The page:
Heat: An Amateur’s Adventures as Kitchen Slave, Line Cook, Pasta Maker, and Apprentice to a Dante-Quoting Butcher in Tuscany by Bill Buford

Author Bill Buford had long thought of himself as a reasonably comfortable cook before he decided to answer a question that ate at him every time he prepared a meal: How would his skills measure up in a professional kitchen? Buford seizes the opportunity to train in the kitchen of Mario Batali’s three-star New York restaurant, Babbo, and this book is the story of his time spent under Batali’s tutelage and of his apprenticeships with culinary masters in Italy.

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Oct 15 2018

Are You Sleeping?

by Dea Anne M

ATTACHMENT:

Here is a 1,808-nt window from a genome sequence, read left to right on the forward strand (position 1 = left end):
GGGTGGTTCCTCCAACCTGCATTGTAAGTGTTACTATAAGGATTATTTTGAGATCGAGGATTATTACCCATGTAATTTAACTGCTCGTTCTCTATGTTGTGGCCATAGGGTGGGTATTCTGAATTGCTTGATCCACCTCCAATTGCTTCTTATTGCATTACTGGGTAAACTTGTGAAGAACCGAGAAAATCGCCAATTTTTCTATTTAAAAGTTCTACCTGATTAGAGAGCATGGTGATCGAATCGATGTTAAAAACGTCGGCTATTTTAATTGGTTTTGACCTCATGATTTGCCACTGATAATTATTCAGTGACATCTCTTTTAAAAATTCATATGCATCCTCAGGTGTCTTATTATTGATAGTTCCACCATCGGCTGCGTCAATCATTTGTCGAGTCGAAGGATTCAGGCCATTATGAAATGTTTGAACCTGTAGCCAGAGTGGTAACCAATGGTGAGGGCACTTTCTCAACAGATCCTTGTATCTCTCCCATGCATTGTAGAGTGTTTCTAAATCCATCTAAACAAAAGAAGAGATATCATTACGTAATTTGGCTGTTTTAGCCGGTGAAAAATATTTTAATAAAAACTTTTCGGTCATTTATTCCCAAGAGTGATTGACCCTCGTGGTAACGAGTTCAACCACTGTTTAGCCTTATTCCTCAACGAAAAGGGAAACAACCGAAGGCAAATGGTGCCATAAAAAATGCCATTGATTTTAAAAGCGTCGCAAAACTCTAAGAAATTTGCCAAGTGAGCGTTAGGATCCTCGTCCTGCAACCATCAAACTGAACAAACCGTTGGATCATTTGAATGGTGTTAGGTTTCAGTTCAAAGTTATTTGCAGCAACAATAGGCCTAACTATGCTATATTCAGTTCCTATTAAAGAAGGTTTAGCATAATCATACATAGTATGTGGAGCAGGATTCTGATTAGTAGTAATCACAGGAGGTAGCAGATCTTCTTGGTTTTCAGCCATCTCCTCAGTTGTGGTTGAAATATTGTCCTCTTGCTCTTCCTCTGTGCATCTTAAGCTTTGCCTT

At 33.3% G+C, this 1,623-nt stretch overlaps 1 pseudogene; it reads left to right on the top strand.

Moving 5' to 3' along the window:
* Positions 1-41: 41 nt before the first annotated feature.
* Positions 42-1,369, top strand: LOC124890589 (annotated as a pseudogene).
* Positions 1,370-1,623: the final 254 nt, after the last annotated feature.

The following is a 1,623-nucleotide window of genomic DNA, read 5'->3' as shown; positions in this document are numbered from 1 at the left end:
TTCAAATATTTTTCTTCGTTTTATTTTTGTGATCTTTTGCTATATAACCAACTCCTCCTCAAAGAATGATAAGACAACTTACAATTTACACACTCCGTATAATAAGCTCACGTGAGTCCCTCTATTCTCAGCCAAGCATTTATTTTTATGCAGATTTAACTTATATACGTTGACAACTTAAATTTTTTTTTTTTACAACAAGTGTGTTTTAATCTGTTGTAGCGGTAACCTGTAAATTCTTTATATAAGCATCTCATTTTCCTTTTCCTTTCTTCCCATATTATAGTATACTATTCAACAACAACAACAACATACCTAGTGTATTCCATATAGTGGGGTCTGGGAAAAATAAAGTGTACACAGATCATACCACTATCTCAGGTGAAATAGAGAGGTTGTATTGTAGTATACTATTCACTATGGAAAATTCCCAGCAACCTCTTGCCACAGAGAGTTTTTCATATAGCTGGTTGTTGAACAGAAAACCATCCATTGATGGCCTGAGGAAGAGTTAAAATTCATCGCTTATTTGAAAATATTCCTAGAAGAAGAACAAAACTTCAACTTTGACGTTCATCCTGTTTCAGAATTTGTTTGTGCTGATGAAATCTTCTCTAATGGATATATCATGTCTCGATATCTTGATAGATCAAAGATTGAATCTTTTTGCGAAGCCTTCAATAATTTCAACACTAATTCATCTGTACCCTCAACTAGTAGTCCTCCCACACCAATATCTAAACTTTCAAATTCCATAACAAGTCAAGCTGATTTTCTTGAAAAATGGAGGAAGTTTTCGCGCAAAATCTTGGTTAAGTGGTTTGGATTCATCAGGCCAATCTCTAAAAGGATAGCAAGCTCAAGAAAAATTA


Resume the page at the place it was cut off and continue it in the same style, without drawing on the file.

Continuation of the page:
Thomas Edison famously referred to sleep as “an absurdity” and “a bad habit.” Of course, one could argue that the advent of artificial light disrupted our natural sleep patterns forever for good or ill. Certainly, when I was coming along in college and then further along in my working life, the general consensus was that if one was faced with an overloaded schedule, sleep was naturally the first thing to go. My friends and I bragged about how little sleep we were getting. That seems ridiculous to me now but at the time it seemed like a badge of honor – proof positive that our lives were full, rich and interesting. Don’t even get me started on the epic battles my parents had with me about my more than reasonable bedtime. Small children need their sleep but to me it just didn’t seem fair.